He has lived by that, but it was his brain that allowed Brendan Kennelly to carve out his place in the world. A clever schoolboy, he came to love literature early, thanks to a wonderful teacher in Tarbert who encouraged him to apply to Trinity.

Catholics were banned from attending Trinity at that time, but Kennelly applied for the Reid scholarship, originally set aside for Kerry students from poor backgrounds. He won the scholarship and then won dispensation to attend from the Bishop of Kerry, a kindness that started a lifelong love affair with literature, though his love of Trinity didn't take immediately.

"I was absolutely alone," he said in a 1996 interview. "I think I was the only rural Irishman in the place at that time. The rooms were so cold and dark and high ... a kind of 19th Century prevailed."

He gave up the world of literature for a time, working variously in the ESB in Dublin and then as a bus conductor in London, before returning to TCD, where his love affair with the place began proper. He published his first book of poetry while still a student, and then began teaching there in the early 1960s until his retirement in 2005. It was a long career, full of affection and admiration from his students, for whom he always had time and attention.

But if Kennelly loved literature and Dublin and people, for a long time he loved the drink more. Needless to mention, it didn't love him. It proved the ruin of his marriage to American-born academic, and Doodle's mother, Peggy O'Brien. Drink nearly killed him.

The intervention of close friends and the determination of the college to stick by him were what got him through. But the bad years of drink and the years after his marriage break-up were hard, on him and, of course, on Doodle.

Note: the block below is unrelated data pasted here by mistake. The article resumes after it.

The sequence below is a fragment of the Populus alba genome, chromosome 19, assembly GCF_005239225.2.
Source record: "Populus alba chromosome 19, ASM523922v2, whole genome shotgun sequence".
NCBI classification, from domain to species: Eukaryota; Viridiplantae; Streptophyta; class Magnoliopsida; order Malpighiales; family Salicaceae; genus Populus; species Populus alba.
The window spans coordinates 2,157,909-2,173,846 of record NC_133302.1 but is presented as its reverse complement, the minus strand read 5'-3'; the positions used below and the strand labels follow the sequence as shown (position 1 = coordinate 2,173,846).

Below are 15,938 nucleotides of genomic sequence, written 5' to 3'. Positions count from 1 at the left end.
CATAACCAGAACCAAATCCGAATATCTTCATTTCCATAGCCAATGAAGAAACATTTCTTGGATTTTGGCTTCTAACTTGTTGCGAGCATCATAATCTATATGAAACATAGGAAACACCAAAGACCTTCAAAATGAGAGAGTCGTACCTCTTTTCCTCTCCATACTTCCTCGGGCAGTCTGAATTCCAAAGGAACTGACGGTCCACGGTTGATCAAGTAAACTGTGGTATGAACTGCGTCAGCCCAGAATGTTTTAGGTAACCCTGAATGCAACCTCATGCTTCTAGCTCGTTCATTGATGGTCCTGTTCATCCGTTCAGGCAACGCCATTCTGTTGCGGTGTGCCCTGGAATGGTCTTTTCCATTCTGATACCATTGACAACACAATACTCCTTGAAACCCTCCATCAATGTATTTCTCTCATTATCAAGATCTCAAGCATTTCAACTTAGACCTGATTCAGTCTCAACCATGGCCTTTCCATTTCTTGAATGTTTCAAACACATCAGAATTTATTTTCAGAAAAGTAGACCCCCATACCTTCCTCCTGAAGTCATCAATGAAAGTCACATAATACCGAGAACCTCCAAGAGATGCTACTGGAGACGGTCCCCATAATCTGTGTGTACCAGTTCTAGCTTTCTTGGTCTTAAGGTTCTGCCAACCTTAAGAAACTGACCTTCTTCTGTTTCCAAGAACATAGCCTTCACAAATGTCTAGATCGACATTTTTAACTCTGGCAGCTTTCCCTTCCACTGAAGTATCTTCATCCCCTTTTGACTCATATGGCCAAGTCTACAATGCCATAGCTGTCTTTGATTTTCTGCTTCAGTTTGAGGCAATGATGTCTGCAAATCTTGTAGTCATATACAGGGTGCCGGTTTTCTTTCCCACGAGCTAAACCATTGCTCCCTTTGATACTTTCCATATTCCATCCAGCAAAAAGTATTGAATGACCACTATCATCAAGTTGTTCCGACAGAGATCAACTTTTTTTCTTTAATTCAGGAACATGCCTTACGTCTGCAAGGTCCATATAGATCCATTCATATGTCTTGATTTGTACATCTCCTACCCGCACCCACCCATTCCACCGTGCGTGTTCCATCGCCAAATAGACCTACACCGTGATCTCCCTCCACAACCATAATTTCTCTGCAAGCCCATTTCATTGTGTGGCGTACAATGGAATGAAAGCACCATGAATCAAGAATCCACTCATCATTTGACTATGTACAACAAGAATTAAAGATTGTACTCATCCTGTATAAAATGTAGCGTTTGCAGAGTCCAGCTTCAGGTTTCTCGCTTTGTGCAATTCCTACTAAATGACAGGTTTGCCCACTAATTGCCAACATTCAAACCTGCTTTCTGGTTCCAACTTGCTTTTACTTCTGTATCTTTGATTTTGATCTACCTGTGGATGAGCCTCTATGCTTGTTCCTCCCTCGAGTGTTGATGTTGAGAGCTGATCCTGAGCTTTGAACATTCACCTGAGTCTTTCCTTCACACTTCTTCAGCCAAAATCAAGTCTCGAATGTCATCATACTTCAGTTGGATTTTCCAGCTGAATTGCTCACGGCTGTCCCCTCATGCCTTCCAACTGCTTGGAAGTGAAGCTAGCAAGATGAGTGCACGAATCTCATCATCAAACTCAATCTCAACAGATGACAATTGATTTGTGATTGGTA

"He has always been very caring and thoughtful and a present presence," she said last week. "I never felt pushed aside, I was always part of his world." When she moved for a time to the US with her mother, she and Brendan spent holidays together, spoke on the phone and wrote to each other. Brendan recently found some of those letters, she tells me.

"The period of alcoholism was maybe the roughest," Brendan Kennelly has said. "Because you kind of lose yourself. You think it's great, but it's ... It's a time of ... self-deception masquerading as adventure."

He gave up drink in 1986, the year of his 50th birthday, and began a new life, a new adventure.

Over the years, he struggled with dark times. "Your light goes on and off now and again," is how he has described it. But his fascination with life and people has never dimmed and is there in his poetry.

Kathleen Watkins recalls how, some years ago, Kennelly phoned and asked her to take part in a poetry reading with him. She was tremendously flattered to be asked, and the experience turned out to be even more wonderful than she had expected.

"It was sheer magic," she recalled to me last week. "After reading some of his own work, he asked the audience if anyone wrote themselves and a hand went up here and there and he asked them to come up and read. One man took out a crumpled piece of paper and smoothed it out to read it, I remember.

"And Brendan's sheer enjoyment of other people reading was wonderful to witness and he turned the evening around to be about them."

Kathleen also remembers seeing Kennelly in the Kilkenny shop cafe one day, on the other side of the room from her, with a group of his students. "I remember wondering if they knew how lucky they were," she says.
Niall MacMonagle, editor of Windharp, broadcaster and former English teacher at Wesley College in south Dublin, was lucky enough to entice Kennelly to speak to his students on one occasion. He describes the poet as "a man with a heart as big as the Kingdom of Kerry," and recalls the generosity and openness of the man who stood before his students.

"Kennelly was once asked," says MacMonagle, "what was the lowest point in his life? 'I don't think like that,' he replied. 'I like that old Kerry saying: Once you get up in the morning and stick your old leg out, you should be grateful'."

There are "various festivities" planned for today, Brendan Kennelly's 80th birthday, according to his daughter, Doodle. It is something to celebrate.

Begin was the poem that Brendan Kennelly recited that night on the Late Late. It spoke of death and loss, but also of life and the love of it. It is as apt, perhaps, for a birthday as a bereavement and concludes: Though we live in a world that dreams of ending/that always seems about to give in/something that will not acknowledge conclusion/insists that we forever begin.

And 80, perhaps, is as good a place to have another new beginning as any.